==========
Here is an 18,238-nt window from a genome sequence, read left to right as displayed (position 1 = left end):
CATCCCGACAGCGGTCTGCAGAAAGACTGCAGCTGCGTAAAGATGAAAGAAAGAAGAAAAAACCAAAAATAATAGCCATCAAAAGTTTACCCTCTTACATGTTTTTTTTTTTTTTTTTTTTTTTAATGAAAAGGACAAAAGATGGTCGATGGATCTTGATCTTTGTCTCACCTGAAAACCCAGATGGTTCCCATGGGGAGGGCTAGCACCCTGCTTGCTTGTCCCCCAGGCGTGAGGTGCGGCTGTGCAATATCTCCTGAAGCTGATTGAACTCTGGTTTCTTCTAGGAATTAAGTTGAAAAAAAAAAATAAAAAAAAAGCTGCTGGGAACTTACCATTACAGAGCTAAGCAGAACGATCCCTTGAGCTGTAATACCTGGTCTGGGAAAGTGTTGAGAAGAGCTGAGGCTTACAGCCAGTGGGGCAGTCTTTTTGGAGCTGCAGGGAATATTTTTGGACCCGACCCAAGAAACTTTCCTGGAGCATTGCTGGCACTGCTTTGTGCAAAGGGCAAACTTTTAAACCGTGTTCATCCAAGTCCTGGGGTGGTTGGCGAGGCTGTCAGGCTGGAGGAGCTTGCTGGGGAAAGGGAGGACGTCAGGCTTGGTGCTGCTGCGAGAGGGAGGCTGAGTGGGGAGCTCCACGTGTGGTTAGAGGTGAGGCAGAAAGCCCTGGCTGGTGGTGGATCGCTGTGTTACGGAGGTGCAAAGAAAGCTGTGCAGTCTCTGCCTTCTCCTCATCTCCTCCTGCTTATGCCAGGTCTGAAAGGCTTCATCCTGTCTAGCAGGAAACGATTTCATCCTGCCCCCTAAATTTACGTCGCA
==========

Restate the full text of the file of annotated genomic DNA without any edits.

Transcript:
Here is an 18,238-nt window from a genome sequence, read left to right as displayed (position 1 = left end):
CATCCCGACAGCGGTCTGCAGAAAGACTGCAGCTGCGTAAAGATGAAAGAAAGAAGAAAAAACCAAAAATAATAGCCATCAAAAGTTTACCCTCTTACATGTTTTTTTTTTTTTTTTTTTTTTTAATGAAAAGGACAAAAGATGGTCGATGGATCTTGATCTTTGTCTCACCTGAAAACCCAGATGGTTCCCATGGGGAGGGCTAGCACCCTGCTTGCTTGTCCCCCAGGCGTGAGGTGCGGCTGTGCAATATCTCCTGAAGCTGATTGAACTCTGGTTTCTTCTAGGAATTAAGTTGAAAAAAAAAAATAAAAAAAAAGCTGCTGGGAACTTACCATTACAGAGCTAAGCAGAACGATCCCTTGAGCTGTAATACCTGGTCTGGGAAAGTGTTGAGAAGAGCTGAGGCTTACAGCCAGTGGGGCAGTCTTTTTGGAGCTGCAGGGAATATTTTTGGACCCGACCCAAGAAACTTTCCTGGAGCATTGCTGGCACTGCTTTGTGCAAAGGGCAAACTTTTAAACCGTGTTCATCCAAGTCCTGGGGTGGTTGGCGAGGCTGTCAGGCTGGAGGAGCTTGCTGGGGAAAGGGAGGACGTCAGGCTTGGTGCTGCTGCGAGAGGGAGGCTGAGTGGGGAGCTCCACGTGTGGTTAGAGGTGAGGCAGAAAGCCCTGGCTGGTGGTGGATCGCTGTGTTACGGAGGTGCAAAGAAAGCTGTGCAGTCTCTGCCTTCTCCTCATCTCCTCCTGCTTATGCCAGGTCTGAAAGGCTTCATCCTGTCTAGCAGGAAACGATTTCATCCTGCCCCCTAAATTTACGTCGCA